The objective of the Malpeque Bay Aquaculture Management Plan project was to explore the opportunity to further develop aquaculture in the Malpeque Bay, PEI, and assess the extent and pace that development should occur, if at all, by investigating and examining opportunities, risks, barriers, and issues.

1.2  Study Context

The economic impacts of shellfish aquaculture and related activities are substantial in Prince Edward Island. In 2007, cultured mussel, cultured oyster, and public oyster fishery production was valued at $28.5 million and reached 43.8 million pounds, of which 86% was generated by cultured mussels. The shellfish aquaculture industry provides employment to approximately 1,500 Islanders. Current shellfish aquaculture activity is limited to bays and estuaries and is reaching full capacity with current management techniques, available technology, and the demands of multiple water users. With approximately 7% of the water area in use for shellfish aquaculture, Malpeque Bay has been identified as having the potential for further aquaculture development.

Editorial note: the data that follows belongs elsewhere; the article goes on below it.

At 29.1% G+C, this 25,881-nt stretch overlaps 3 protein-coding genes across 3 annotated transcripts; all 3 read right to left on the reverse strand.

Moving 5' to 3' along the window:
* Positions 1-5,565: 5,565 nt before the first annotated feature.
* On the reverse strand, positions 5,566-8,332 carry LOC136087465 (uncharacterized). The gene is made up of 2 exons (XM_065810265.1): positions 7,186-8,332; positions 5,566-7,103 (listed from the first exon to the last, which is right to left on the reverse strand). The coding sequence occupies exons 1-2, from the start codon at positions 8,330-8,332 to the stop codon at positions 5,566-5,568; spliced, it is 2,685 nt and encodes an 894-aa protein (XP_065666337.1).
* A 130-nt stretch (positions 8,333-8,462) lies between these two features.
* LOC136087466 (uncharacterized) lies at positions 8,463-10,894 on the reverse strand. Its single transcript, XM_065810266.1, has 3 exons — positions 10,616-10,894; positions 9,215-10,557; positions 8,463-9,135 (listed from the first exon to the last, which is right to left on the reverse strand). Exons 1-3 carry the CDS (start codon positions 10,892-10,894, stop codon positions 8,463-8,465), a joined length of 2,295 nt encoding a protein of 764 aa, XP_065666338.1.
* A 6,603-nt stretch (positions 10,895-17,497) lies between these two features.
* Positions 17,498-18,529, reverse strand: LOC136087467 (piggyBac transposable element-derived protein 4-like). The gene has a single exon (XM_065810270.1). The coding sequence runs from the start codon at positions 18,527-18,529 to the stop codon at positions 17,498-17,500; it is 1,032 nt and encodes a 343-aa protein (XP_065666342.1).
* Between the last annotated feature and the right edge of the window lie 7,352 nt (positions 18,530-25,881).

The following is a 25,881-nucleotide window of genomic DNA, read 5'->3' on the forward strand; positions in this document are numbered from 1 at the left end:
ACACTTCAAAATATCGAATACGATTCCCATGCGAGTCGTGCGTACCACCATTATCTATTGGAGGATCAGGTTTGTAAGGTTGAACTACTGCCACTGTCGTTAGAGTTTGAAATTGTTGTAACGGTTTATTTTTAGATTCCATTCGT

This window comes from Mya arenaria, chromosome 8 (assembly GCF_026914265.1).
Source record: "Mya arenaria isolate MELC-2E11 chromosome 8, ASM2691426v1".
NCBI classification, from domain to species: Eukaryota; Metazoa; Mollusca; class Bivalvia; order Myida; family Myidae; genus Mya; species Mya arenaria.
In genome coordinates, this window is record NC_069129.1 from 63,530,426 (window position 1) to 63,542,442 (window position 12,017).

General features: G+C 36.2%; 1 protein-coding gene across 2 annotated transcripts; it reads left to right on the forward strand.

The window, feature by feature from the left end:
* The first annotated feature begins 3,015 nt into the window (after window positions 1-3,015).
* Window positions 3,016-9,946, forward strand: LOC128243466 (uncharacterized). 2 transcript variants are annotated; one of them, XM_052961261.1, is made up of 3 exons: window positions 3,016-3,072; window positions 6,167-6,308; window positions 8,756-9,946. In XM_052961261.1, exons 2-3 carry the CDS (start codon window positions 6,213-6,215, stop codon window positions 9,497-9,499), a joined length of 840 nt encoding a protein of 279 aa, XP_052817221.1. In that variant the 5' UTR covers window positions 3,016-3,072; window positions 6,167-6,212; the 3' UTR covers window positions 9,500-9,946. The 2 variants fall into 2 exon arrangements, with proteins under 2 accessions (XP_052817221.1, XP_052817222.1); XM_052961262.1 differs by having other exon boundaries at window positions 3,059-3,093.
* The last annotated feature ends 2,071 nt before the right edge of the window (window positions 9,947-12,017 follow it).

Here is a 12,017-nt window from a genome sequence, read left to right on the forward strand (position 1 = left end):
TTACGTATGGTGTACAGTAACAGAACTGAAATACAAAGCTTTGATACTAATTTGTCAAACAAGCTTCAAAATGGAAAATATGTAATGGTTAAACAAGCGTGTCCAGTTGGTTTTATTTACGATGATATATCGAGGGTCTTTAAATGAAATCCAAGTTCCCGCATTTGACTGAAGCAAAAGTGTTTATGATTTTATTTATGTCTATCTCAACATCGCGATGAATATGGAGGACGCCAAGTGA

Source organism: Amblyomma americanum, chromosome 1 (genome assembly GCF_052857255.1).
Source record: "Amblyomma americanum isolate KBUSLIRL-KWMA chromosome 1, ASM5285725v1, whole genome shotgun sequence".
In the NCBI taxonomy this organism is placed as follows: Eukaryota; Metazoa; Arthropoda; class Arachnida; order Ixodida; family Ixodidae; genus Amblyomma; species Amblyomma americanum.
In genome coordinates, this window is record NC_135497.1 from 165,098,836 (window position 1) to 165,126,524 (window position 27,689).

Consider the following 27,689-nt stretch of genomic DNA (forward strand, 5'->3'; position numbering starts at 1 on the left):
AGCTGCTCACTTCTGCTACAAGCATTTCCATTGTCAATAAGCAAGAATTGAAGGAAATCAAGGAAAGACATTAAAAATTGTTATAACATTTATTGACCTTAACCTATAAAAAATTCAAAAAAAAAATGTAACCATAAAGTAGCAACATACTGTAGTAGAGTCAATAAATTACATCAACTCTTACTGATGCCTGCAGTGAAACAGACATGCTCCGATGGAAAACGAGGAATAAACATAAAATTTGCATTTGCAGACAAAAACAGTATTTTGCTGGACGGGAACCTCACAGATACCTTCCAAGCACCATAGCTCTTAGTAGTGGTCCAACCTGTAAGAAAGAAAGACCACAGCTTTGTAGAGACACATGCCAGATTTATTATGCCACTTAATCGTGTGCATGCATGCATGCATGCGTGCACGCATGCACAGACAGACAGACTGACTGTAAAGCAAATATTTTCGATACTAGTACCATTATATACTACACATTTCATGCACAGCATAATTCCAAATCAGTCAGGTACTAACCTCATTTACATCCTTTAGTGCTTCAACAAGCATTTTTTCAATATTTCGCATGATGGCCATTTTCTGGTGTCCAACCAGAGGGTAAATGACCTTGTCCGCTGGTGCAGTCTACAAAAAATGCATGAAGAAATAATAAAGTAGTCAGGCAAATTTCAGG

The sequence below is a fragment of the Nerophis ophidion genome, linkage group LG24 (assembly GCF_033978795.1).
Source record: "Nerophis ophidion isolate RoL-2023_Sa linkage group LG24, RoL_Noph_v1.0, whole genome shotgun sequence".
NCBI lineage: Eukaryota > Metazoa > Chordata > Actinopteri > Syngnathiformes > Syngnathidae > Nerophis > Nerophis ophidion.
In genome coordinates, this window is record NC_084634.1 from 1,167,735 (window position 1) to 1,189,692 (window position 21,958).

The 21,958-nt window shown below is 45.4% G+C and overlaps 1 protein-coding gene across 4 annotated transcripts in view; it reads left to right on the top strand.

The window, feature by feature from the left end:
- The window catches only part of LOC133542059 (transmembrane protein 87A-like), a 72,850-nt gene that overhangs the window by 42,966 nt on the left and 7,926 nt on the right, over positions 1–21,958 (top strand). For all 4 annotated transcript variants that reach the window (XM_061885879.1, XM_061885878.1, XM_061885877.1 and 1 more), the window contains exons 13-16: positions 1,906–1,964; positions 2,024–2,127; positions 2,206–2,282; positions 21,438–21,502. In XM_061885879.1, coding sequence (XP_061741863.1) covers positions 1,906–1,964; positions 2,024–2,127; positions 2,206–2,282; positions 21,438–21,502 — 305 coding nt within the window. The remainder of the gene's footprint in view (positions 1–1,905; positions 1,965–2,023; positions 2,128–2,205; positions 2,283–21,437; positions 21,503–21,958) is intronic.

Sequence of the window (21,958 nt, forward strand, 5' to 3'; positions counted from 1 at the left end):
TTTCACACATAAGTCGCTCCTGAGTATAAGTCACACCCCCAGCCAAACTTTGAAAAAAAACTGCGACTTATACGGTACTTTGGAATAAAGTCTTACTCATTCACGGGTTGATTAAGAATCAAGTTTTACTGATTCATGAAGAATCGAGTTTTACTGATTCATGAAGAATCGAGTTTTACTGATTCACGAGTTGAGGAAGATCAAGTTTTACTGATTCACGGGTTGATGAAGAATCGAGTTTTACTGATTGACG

Fisheries and Oceans Canada maintains the regulatory and management mandate over aquaculture leasing in Prince Edward Island. DFO has cooperated with other stakeholders to create the PEI Aquaculture Leasing Management Board. The Board has representation from both the aquaculture and shellfish industries, and both the provincial and federal government. One of the Board's mandates is to "provide direction and policy advice for the Aquaculture Leasing program". A moratorium has been in place since December 16, 1999 on the submission of any new applications for water column sites. In this context, the Board has recommended an Aquaculture Management Plan be developed for Malpeque Bay.

The Malpeque Bay Aquaculture Management Plan project is a vital, proactive, first step towards the assessment of the opportunity for further aquaculture development. Should further aquaculture development be pursued, any proposed development will require further planning and assessment and any individual applications will be subject to a full environmental assessment prior to approval of as required by the Navigable Waters Protection Act and the Canadian Environmental Assessment Act.

1.3  Study Approach

Fisheries and Oceans Canada engaged the services of VisionQuest Inc. for the completion of the Malpeque Bay Aquaculture Management Plan project. The consulting team was comprised of Derek MacEwen, Sandra Gaudet, and Hank Scarth.

A Management Committee provided strategic guidance and functional support for the project. The Management Committee included representatives from:

  • Mi'kmaq Confederacy of PEI
  • PEI Fishermen's Association
  • PEI Aquaculture Alliance
  • PEI Shellfish Association
  • PEI Department of Fisheries, Aquaculture, and Rural Development
  • Fisheries and Oceans Canada